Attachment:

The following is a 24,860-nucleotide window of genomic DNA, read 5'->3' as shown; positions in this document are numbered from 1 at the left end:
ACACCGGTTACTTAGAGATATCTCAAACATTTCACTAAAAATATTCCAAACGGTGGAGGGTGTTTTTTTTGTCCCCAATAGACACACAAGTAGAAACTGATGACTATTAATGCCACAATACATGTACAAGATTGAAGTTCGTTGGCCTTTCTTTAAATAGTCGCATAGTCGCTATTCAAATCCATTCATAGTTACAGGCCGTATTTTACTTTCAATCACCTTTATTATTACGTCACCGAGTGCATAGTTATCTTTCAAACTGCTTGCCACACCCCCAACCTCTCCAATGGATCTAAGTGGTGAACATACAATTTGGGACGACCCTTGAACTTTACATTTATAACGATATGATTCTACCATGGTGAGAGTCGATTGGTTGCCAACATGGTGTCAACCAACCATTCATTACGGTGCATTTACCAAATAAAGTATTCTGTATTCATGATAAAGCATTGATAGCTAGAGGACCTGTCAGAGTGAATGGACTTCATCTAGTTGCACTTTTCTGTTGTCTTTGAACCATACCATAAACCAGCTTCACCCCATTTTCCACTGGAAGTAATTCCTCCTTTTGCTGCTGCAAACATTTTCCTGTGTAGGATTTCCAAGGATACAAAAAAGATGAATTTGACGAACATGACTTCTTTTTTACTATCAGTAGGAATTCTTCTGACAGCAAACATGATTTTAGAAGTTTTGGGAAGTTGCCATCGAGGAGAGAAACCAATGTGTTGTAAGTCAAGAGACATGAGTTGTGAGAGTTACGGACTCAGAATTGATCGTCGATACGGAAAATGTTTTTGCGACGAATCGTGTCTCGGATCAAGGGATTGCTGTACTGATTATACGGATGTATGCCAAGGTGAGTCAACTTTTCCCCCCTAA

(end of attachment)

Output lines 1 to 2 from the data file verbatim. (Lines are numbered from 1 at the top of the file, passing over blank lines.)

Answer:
The following is a 24,860-nucleotide window of genomic DNA, read 5'->3' as shown; positions in this document are numbered from 1 at the left end:
ACACCGGTTACTTAGAGATATCTCAAACATTTCACTAAAAATATTCCAAACGGTGGAGGGTGTTTTTTTTGTCCCCAATAGACACACAAGTAGAAACTGATGACTATTAATGCCACAATACATGTACAAGATTGAAGTTCGTTGGCCTTTCTTTAAATAGTCGCATAGTCGCTATTCAAATCCATTCATAGTTACAGGCCGTATTTTACTTTCAATCACCTTTATTATTACGTCACCGAGTGCATAGTTATCTTTCAAACTGCTTGCCACACCCCCAACCTCTCCAATGGATCTAAGTGGTGAACATACAATTTGGGACGACCCTTGAACTTTACATTTATAACGATATGATTCTACCATGGTGAGAGTCGATTGGTTGCCAACATGGTGTCAACCAACCATTCATTACGGTGCATTTACCAAATAAAGTATTCTGTATTCATGATAAAGCATTGATAGCTAGAGGACCTGTCAGAGTGAATGGACTTCATCTAGTTGCACTTTTCTGTTGTCTTTGAACCATACCATAAACCAGCTTCACCCCATTTTCCACTGGAAGTAATTCCTCCTTTTGCTGCTGCAAACATTTTCCTGTGTAGGATTTCCAAGGATACAAAAAAGATGAATTTGACGAACATGACTTCTTTTTTACTATCAGTAGGAATTCTTCTGACAGCAAACATGATTTTAGAAGTTTTGGGAAGTTGCCATCGAGGAGAGAAACCAATGTGTTGTAAGTCAAGAGACATGAGTTGTGAGAGTTACGGACTCAGAATTGATCGTCGATACGGAAAATGTTTTTGCGACGAATCGTGTCTCGGATCAAGGGATTGCTGTACTGATTATACGGATGTATGCCAAGGTGAGTCAACTTTTCCCCCCTAA